EASA, 2010: EASA2010: Crisis and imagination

Maynooth, 24/08/2010 – 27/08/2010


Migration and materialities of home

Location JHT5
Date and Start Time 27 Aug, 2010 at 11:30


Hilje van der Horst (Wageningen University) email
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Long Abstract

This workshop addresses the intersections of material culture and migration in various practices of home-making. Home is never a stable status, but instead always 'in the making'. Attachments to places of residence and places of origin are expressed, but also created and sustained through disparate practices. Material culture and consumption play a vital role in many such home-making practices.

The papers in this workshop address topics such as the interior decoration of living places, everyday consumption practices, the representation of migrant identities in museums and material objects used in religious practices and rituals. In addition, the workshop addresses the role played by religion and education in they ways in which migrants and their descendants forge and sustain home-like attachments to countries of origin and countries of residence.

This workshop is closed to new paper proposals.


Turkish immigrants in Vienna: a case study

Author: Siobhan Geets (University of Vienna)  email
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Long Abstract

According to the Report of Integration in Austria (2007-2009), immigrants with a Turkish background have the most difficulty integrating into Austrian society. When looking at the facts, "religion" is one of the main factors indicating difference.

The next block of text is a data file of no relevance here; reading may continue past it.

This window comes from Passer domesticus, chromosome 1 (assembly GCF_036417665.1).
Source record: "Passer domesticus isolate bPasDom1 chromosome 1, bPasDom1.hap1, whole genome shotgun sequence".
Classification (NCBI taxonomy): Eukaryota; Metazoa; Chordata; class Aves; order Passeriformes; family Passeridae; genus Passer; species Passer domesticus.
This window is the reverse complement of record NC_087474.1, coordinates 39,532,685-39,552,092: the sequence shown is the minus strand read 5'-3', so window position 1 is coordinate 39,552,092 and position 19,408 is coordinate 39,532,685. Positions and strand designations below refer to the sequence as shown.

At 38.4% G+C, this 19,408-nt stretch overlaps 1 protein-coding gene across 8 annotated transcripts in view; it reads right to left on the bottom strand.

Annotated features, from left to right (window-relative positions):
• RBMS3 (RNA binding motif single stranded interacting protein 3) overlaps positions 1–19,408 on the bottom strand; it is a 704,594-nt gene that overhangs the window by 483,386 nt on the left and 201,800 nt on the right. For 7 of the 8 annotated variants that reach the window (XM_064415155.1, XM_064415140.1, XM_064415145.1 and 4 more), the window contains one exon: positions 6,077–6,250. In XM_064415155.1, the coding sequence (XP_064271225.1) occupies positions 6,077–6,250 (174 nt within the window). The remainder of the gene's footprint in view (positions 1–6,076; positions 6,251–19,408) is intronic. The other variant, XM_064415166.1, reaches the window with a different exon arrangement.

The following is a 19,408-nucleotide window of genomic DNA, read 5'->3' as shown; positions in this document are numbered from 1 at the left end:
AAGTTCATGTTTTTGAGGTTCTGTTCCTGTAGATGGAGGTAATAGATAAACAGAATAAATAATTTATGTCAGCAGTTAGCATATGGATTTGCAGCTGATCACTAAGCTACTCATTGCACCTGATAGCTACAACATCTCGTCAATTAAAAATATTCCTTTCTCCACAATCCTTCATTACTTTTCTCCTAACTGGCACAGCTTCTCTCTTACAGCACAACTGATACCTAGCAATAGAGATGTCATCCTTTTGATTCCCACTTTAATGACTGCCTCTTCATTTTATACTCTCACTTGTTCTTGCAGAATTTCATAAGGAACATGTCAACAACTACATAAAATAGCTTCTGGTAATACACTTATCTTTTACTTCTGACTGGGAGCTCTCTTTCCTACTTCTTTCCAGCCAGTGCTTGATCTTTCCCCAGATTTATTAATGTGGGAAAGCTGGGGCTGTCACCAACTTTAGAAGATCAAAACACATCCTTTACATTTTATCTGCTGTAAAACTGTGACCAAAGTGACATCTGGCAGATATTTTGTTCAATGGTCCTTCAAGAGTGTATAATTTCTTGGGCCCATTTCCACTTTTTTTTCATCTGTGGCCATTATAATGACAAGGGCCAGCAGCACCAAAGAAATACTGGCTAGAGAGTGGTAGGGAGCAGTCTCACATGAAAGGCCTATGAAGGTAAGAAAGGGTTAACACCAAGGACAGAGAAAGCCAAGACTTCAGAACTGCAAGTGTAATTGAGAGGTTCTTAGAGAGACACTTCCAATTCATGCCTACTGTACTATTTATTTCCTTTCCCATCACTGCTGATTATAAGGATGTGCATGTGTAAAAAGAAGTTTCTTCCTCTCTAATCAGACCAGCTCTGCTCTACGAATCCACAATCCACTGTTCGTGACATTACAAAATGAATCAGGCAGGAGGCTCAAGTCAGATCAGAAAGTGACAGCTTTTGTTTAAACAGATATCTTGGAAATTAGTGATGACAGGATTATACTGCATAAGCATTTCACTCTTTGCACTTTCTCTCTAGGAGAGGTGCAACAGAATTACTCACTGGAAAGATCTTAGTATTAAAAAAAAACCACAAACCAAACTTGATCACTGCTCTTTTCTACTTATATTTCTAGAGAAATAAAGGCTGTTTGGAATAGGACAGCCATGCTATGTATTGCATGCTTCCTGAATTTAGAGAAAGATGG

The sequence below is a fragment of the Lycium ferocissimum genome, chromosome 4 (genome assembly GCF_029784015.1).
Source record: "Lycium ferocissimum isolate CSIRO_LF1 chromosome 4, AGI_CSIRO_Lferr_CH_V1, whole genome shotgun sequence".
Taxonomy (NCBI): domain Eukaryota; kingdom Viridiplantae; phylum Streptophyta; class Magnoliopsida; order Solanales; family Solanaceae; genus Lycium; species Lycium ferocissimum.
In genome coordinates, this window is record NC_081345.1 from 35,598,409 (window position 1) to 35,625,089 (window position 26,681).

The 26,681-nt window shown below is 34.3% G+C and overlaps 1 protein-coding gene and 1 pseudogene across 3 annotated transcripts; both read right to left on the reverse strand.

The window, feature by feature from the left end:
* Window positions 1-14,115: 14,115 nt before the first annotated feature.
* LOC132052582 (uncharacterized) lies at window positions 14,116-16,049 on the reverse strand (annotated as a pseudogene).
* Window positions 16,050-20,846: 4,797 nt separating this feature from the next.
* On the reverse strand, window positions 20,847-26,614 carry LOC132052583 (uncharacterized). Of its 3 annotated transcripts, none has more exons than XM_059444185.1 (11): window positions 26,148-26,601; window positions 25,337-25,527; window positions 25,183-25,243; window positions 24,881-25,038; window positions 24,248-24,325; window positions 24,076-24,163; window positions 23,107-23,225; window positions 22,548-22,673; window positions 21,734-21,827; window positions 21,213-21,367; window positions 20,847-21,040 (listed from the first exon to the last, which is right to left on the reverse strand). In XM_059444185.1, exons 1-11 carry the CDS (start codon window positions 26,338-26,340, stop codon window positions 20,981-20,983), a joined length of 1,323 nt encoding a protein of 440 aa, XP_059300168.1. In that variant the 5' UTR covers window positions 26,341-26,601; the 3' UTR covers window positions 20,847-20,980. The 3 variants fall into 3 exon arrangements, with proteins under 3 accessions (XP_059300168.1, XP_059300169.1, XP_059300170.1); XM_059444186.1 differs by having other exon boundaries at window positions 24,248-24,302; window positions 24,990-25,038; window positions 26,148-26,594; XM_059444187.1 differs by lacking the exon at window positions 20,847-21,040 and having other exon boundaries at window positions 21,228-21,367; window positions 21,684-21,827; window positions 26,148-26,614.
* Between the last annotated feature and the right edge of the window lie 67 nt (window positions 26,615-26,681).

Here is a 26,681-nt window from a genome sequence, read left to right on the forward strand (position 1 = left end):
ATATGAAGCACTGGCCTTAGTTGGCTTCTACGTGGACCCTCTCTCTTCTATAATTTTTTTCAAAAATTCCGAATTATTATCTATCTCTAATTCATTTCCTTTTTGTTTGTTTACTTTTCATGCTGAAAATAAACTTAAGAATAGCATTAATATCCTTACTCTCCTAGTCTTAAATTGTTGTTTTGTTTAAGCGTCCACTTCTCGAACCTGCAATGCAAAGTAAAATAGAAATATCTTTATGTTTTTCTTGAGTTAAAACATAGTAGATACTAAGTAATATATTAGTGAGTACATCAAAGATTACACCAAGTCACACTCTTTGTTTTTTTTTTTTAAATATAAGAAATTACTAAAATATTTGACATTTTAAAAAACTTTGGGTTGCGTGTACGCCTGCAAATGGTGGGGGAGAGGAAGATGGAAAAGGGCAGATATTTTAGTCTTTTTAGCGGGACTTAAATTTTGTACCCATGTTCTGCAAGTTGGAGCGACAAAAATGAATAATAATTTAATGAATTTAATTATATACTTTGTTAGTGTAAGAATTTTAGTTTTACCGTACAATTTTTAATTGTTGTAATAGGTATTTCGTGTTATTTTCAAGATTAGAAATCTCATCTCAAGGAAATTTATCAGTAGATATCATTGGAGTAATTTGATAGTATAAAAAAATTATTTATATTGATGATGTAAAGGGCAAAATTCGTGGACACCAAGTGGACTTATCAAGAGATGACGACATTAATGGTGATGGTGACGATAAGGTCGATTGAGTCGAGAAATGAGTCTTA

According to the Report of Integration in Austria, non- secularised Muslims have the greatest difficulties when it comes to accepting the ethical values of their host country. So, the problem is not "The Muslims" or "The Turks", as some right-winged political parties and media suggest. The problem, as well as the solution, are much more complex.

The ambition of this paper is to show a differentiated view about the causes of this problem, namely that it is a matter of social questions and education. When parents exhibit a low level of education, their children often start with a massive disadvantage when it comes to their own education and the adoption of a new, often completely alien language (German) at the entrance into primary school.

The study involves interviews with employees and course participants at the Turkish association for integration I am working for in Vienna. Therefore it is a non-representative case study with the aim of providing an insight on the condition of schoolchildren and their parents.

Material worlds of Polish migrants in Belfast: displaced objects and negotiated identities

Author: Marta Kempny (Queen's University Belfast)  email
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Long Abstract